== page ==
In addition to the company assets, Harvest also saw its cash position skyrocket from $1 million in 2017 to $191.8 million in 2018. And their inventory levels increased by a game-changing 1,676% year-on-year, amounting to $23.17 million, with biological assets also increasing from $4.4 million in 2017 to $6.7 million in 2018.
Q4 and Full Year 2018 Financial Results
On April 23, 2019, Harvest reported its 2018 Q4 results.
Total revenue came in at $17 million, an increase of 52% from the last quarter and 135% year-on-year. Gross profit of $7.2 million represented a gross margin of 43% which was down slightly on Q3 but over 100% ole the corresponding Q4 2017 period. The company also reported positive adjusted EBITDA of $2.6 million, and in doing so, delivered a 15% EBITDA margin.
What made the results all the more impressive was the fact that much of the growth came organically through their existing footprint in one of the most lucrative US states – Arizona. Pro-forma revenue (assuming all the acquisitions are approved and settled) would have been far greater, and this sets the company up to continue to deliver top-line growth for the foreseeable future.
Q1 2019 Results
Subsequent to the above, on May 31, the company released its first-quarter earnings results.
It generated revenue of $19.2 million in the quarter, a year-over-year rise of 131%. Its revenue rose 14% sequentially. Harvest Health & Recreation reported an operational gross profit before biological assets accounting of $7.9 million, or 41% gross margin.
Meanwhile, Harvest Health & Recreation reported adjusted EBITDA of -$4.7 million in the quarter compared to $1.9 million in the first quarter of 2018. The company reported a net loss of $20 million in the first quarter compared to a net profit of $1.2 million in the first quarter of 2018.
It attributed the loss to "planned investments in people and infrastructure to support the company's growth initiatives and planned expansion."
As of December 31, 2018, the company had $192 million cash outstanding with $32 million debt, to realise a net cash position of $160 million. The bulk of this cash was raised through their RTO listing in November when they sold 33 million shares at CAD$8.67 for a total of CAD$289 million.
Then in April this year, they raised $500 million from convertible debentures with a 7% interest rate. With close to $700 million in pro forma cash, there is a very low probability of the company needing to come back to the market and raise any further cash in the foreseeable future. In addition, the bulk of its acquisitions were in the form of all-stock deals, placing very little pressure on their cash balances.
Although one can never rule out a future cash raise, the company certainly does not find itself in the position of some of its peers who find themselves under serious pressure to raise additional funds, which in the current market environment will put significant pressure on their stock prices.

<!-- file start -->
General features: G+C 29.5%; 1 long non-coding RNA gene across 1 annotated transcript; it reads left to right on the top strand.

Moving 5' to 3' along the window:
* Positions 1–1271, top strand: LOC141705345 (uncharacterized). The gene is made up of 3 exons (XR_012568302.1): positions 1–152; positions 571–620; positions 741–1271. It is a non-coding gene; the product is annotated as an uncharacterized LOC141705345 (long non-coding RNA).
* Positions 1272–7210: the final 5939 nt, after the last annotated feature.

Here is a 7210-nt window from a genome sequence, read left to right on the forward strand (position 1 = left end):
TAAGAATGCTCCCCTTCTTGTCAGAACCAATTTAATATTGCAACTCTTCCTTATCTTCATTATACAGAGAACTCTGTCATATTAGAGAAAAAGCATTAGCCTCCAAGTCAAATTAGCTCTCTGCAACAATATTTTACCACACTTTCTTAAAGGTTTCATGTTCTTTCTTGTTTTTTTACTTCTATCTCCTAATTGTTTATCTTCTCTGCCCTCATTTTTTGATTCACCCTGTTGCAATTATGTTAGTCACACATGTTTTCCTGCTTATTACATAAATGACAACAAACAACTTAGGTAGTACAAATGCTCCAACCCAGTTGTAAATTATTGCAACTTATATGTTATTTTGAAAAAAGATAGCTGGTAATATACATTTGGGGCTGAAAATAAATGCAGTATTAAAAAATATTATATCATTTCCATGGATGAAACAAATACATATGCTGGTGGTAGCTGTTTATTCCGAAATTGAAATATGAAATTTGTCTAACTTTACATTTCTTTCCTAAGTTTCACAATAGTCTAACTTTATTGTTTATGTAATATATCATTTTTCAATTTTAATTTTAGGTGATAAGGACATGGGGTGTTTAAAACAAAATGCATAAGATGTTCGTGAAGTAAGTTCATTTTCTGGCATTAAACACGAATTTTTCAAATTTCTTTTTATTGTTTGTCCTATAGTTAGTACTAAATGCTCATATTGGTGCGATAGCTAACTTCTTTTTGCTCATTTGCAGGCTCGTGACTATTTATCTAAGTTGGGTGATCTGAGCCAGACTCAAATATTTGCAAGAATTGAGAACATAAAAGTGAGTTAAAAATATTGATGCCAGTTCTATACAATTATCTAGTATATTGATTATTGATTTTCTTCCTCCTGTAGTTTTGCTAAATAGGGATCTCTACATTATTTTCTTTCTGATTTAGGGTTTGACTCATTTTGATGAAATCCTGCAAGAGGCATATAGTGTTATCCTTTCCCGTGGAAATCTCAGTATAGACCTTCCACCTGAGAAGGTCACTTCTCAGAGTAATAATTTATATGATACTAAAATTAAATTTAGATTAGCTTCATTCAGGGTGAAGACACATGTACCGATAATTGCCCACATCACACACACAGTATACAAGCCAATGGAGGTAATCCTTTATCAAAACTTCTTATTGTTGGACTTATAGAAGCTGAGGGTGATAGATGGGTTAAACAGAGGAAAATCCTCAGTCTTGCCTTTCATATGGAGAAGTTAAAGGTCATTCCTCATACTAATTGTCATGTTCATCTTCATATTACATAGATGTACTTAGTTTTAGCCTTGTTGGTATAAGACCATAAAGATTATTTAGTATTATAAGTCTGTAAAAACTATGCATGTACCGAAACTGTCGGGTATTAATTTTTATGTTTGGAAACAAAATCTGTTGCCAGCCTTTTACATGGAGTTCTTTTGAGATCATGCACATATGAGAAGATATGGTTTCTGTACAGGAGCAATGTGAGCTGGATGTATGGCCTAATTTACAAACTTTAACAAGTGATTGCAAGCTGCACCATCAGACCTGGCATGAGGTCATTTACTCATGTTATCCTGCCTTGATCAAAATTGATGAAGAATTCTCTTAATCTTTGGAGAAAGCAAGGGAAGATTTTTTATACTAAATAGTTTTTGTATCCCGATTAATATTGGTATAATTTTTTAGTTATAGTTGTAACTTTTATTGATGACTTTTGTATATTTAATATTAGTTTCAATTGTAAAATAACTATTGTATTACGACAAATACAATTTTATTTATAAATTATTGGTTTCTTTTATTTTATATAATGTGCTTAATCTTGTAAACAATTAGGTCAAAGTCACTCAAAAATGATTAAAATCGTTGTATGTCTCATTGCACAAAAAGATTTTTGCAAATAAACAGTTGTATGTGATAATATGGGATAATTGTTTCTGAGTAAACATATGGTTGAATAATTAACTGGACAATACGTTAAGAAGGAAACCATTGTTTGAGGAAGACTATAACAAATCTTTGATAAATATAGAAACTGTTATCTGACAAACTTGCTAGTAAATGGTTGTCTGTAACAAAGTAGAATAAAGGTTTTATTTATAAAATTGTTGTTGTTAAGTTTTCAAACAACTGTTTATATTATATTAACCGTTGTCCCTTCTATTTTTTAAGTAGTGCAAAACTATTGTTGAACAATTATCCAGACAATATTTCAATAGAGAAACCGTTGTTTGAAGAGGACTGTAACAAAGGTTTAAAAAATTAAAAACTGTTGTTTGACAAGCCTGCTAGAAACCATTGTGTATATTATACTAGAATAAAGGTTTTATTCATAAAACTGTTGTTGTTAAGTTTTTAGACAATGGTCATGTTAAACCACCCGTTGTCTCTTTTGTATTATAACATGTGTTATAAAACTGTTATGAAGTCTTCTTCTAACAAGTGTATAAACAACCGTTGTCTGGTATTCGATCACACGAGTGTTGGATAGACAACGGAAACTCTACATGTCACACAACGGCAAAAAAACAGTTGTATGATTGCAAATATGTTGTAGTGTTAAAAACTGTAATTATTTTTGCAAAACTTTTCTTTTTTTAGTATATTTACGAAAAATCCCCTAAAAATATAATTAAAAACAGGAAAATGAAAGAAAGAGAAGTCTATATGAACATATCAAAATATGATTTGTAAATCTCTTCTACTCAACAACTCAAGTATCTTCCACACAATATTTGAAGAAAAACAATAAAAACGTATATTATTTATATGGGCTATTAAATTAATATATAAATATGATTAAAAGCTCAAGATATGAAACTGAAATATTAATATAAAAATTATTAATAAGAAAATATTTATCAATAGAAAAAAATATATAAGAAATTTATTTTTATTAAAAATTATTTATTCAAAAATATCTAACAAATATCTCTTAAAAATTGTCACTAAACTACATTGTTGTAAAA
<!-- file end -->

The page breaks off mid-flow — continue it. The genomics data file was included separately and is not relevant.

In comparison to its peers, Harvest is most certainly one of the leading US MSOs.
With the third highest quarterly revenue, they also have a solid gross margin. As we have mentioned above, expect their revenue to significantly increase, once their acquisitions close and the "pro-forma" revenue kicks in.
When one considers their Enterprise value, although is it one of the highest, its EV/Sales multiplier is one of the best on the industry.
Although iAnthus, Green Thumb, Trulieve and Medmen have lower multiples, Harvest has significantly more revenue than these peers with far better national coverage. Trulieve for example, although it has one of the lowest multiples in the industry, only really operates in Florida, and is yet to prove they can scale nationally.
The Bottom Line
The company has demonstrated its ability to scale very quickly through accretive acquisitions that create synergistic opportunities for increased footprint and pro forma revenue. The company has put guidance out targeting the opening of 100 dispensaries in 14 states by 2020
What's more impressive is that these strategic acquisitions have been complemented with significant organic growth in their existing states, demonstrating their ability to execute growth. This leaves us thinking that once these acquisitions are bedded down, the company could really drive future revenue growth.
But growth is not only coming through acquisition. The company recently won every license it applied in Pennsylvania which enables it to open up to 21 retail locations in the state. Their well-timed convertible debenture raise of $500 million was smartly executed when the market conditions were right, placing minimal pressure on the stock price, while materially increasing the companies wear chest, which will be needed to drive expansion and growth over the coming quarters. As the saying goes, cash is king, and in this area, Harvest could be considered royalty.
With a balance sheet fully loaded-up and plenty of room for near-term growth from both organic expansion and acquisitions, we think Harvest is well-positioned to become a dominant player in the near future.
By the end of this calendar year, the company expects to have over 70 dispensaries, 13 cultivation facilities, and 13 manufacturing facilities in operation. In addition, they also gave revenue guidance of $223 million in 2019 and $559 million in 2020.
Harvest Health & Recreation recently received a "strong buy" ratings from three analysts, while the remaining three analysts polled by Thomson Reuters on June 3 have given it "buy" or equivalent ratings.
The average target price from the analysts is CAD$19.20 representing a potential 125% upside over the closing price of $8.02 at time of publishing. Cashed up, well run, with a solid and experienced management team, and now with one of the largest footprints in the US, we believe Harvest to be one of the best ways to play the booming US market.